Underutilized airwaves under the control of the FCC were auctioned off, and the results could mean a vast increase in free high-speed Internet across the country.   Since January 24th, airwaves were auctioned to various companies,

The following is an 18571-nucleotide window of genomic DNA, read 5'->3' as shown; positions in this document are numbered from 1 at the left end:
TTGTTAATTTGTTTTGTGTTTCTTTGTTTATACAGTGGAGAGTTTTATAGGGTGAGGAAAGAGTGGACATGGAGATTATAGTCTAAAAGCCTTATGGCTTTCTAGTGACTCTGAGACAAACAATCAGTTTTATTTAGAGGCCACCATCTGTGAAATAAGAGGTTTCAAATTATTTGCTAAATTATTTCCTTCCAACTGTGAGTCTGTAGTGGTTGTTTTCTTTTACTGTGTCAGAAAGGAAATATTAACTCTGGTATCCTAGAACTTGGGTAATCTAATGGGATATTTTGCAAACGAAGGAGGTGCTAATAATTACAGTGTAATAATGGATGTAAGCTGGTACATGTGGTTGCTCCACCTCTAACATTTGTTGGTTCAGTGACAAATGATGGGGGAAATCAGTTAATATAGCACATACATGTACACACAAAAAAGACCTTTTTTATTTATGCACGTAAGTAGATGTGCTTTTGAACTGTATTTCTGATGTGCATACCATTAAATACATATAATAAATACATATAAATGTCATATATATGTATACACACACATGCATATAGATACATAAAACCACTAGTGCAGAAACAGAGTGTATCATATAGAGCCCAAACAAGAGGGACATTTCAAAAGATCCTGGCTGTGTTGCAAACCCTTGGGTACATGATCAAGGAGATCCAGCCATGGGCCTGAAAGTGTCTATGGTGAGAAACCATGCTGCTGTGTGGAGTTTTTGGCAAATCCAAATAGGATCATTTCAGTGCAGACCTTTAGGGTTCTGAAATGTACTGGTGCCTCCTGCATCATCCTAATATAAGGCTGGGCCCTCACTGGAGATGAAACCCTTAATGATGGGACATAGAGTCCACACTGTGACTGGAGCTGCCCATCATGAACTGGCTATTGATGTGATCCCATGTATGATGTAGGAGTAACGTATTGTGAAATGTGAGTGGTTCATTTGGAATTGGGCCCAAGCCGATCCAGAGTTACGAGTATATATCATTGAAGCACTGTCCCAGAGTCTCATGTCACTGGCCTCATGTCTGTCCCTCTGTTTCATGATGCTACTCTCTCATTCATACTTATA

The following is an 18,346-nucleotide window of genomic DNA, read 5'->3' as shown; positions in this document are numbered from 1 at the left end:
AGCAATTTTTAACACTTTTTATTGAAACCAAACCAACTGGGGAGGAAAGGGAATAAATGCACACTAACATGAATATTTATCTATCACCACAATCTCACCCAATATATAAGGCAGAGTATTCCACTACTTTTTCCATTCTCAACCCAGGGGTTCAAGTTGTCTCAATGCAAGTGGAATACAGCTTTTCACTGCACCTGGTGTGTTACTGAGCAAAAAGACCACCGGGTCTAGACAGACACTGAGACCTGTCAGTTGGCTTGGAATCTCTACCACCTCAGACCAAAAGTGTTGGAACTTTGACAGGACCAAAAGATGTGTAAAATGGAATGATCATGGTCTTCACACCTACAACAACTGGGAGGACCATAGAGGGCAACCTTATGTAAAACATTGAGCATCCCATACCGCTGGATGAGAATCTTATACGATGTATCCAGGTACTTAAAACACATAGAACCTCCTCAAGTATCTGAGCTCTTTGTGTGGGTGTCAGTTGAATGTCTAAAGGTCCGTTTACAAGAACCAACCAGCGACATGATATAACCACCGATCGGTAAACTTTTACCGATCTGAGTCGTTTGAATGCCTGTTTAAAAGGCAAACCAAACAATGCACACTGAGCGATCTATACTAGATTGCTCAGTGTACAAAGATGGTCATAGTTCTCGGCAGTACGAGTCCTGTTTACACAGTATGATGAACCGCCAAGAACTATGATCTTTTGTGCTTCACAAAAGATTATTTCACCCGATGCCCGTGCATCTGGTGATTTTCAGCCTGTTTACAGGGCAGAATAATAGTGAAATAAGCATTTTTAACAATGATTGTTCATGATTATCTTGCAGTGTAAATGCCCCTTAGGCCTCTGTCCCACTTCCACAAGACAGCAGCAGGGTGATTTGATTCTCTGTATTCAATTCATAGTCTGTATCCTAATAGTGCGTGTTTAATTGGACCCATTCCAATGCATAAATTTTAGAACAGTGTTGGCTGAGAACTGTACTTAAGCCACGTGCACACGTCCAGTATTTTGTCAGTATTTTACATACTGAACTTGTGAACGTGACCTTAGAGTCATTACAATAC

generating about $20 billion in revenue for the U.S. Treasury when the auction ended last week.   The airwaves have been made free because of regulations that require television companies to switch to digital service by next year, and, as many expected, top communications companies like Verizon and AT&T emerged as big winners in the auction.   On June 12th, the FCC will meet to discuss and finalize terms of the auction, possibly including an “open access” provision that requires the companies to use some of the airwaves to provide for free wireless broadband Internet.   Last year a similar auction was held with a similar proposal, but it was rejected.   “We're hoping there will be increased interest [in the proposal] and for the fact that this will provide wireless broadband services to more Americans is certainly something we want to see," said FCC spokesman Rob Kenny.   The FCC aimed to use the auction as a means to promote broadband wireless as a third communications market in order to entice smaller companies to bid.   With top cell phone providers winning large spectrums of airwaves, such a vision seems to have failed, but overall the auction was a success.   "A bidder other than a nationwide incumbent won a license in every market," FCC chairman Kevin Martin said.   AT&T and Verizon accounted for $16 billion of the $19.6 billion raised in the auction, with Microsoft and direct broadcast satellite provider Frontier Wireless LLC also winning significant bids. By Danny Scuderi   FEEDBACK For comments on this article, email us at editorial@atelier-us.com